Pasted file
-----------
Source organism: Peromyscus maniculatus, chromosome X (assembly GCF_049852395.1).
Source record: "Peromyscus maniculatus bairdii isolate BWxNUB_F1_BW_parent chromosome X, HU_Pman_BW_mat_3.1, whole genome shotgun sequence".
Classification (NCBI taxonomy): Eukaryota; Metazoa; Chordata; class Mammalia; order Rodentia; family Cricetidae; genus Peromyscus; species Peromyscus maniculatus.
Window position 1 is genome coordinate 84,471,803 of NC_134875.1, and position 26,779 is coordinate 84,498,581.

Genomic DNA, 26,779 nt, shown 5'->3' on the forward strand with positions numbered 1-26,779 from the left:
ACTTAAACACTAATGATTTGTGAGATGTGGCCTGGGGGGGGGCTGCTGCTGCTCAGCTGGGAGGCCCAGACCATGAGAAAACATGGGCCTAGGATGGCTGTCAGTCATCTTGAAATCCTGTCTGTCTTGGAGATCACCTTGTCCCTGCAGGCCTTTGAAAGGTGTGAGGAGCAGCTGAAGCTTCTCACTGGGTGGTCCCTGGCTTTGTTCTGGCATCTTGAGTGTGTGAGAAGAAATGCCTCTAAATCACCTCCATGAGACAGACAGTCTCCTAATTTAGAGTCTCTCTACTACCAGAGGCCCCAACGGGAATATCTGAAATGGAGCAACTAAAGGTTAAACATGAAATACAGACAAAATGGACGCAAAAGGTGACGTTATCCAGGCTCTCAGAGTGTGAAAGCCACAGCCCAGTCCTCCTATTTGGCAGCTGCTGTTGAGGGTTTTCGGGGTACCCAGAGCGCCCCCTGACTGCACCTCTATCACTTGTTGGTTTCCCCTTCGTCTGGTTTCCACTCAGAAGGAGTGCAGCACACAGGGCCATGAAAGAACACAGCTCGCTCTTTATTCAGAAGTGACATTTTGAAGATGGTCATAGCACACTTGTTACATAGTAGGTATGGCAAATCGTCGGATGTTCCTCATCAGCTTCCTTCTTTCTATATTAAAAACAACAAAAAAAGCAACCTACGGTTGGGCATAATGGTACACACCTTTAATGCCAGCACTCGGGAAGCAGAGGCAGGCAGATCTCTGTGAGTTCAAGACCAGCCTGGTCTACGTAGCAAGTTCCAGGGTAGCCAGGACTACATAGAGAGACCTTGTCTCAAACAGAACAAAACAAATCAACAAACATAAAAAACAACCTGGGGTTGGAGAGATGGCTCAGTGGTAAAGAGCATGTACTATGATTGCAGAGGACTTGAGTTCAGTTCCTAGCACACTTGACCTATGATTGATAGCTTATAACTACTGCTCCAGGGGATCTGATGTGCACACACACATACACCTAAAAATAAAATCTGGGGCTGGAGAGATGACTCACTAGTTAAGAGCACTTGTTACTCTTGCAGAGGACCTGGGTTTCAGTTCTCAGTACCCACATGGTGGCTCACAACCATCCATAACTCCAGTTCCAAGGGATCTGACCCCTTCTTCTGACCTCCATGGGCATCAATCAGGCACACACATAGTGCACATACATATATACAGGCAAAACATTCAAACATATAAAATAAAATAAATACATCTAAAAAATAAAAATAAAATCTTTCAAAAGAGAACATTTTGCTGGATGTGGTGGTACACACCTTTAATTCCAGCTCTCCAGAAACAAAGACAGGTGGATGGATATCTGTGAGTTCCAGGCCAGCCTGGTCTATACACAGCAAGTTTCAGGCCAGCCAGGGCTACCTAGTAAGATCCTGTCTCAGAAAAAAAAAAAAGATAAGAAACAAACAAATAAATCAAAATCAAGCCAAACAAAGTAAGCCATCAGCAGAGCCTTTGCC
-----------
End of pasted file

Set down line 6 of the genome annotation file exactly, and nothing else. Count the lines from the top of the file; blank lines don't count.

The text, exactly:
ACTTAAACACTAATGATTTGTGAGATGTGGCCTGGGGGGGGGCTGCTGCTGCTCAGCTGGGAGGCCCAGACCATGAGAAAACATGGGCCTAGGATGGCTGTCAGTCATCTTGAAATCCTGTCTGTCTTGGAGATCACCTTGTCCCTGCAGGCCTTTGAAAGGTGTGAGGAGCAGCTGAAGCTTCTCACTGGGTGGTCCCTGGCTTTGTTCTGGCATCTTGAGTGTGTGAGAAGAAATGCCTCTAAATCACCTCCATGAGACAGACAGTCTCCTAATTTAGAGTCTCTCTACTACCAGAGGCCCCAACGGGAATATCTGAAATGGAGCAACTAAAGGTTAAACATGAAATACAGACAAAATGGACGCAAAAGGTGACGTTATCCAGGCTCTCAGAGTGTGAAAGCCACAGCCCAGTCCTCCTATTTGGCAGCTGCTGTTGAGGGTTTTCGGGGTACCCAGAGCGCCCCCTGACTGCACCTCTATCACTTGTTGGTTTCCCCTTCGTCTGGTTTCCACTCAGAAGGAGTGCAGCACACAGGGCCATGAAAGAACACAGCTCGCTCTTTATTCAGAAGTGACATTTTGAAGATGGTCATAGCACACTTGTTACATAGTAGGTATGGCAAATCGTCGGATGTTCCTCATCAGCTTCCTTCTTTCTATATTAAAAACAACAAAAAAAGCAACCTACGGTTGGGCATAATGGTACACACCTTTAATGCCAGCACTCGGGAAGCAGAGGCAGGCAGATCTCTGTGAGTTCAAGACCAGCCTGGTCTACGTAGCAAGTTCCAGGGTAGCCAGGACTACATAGAGAGACCTTGTCTCAAACAGAACAAAACAAATCAACAAACATAAAAAACAACCTGGGGTTGGAGAGATGGCTCAGTGGTAAAGAGCATGTACTATGATTGCAGAGGACTTGAGTTCAGTTCCTAGCACACTTGACCTATGATTGATAGCTTATAACTACTGCTCCAGGGGATCTGATGTGCACACACACATACACCTAAAAATAAAATCTGGGGCTGGAGAGATGACTCACTAGTTAAGAGCACTTGTTACTCTTGCAGAGGACCTGGGTTTCAGTTCTCAGTACCCACATGGTGGCTCACAACCATCCATAACTCCAGTTCCAAGGGATCTGACCCCTTCTTCTGACCTCCATGGGCATCAATCAGGCACACACATAGTGCACATACATATATACAGGCAAAACATTCAAACATATAAAATAAAATAAATACATCTAAAAAATAAAAATAAAATCTTTCAAAAGAGAACATTTTGCTGGATGTGGTGGTACACACCTTTAATTCCAGCTCTCCAGAAACAAAGACAGGTGGATGGATATCTGTGAGTTCCAGGCCAGCCTGGTCTATACACAGCAAGTTTCAGGCCAGCCAGGGCTACCTAGTAAGATCCTGTCTCAGAAAAAAAAAAAAGATAAGAAACAAACAAATAAATCAAAATCAAGCCAAACAAAGTAAGCCATCAGCAGAGCCTTTGCC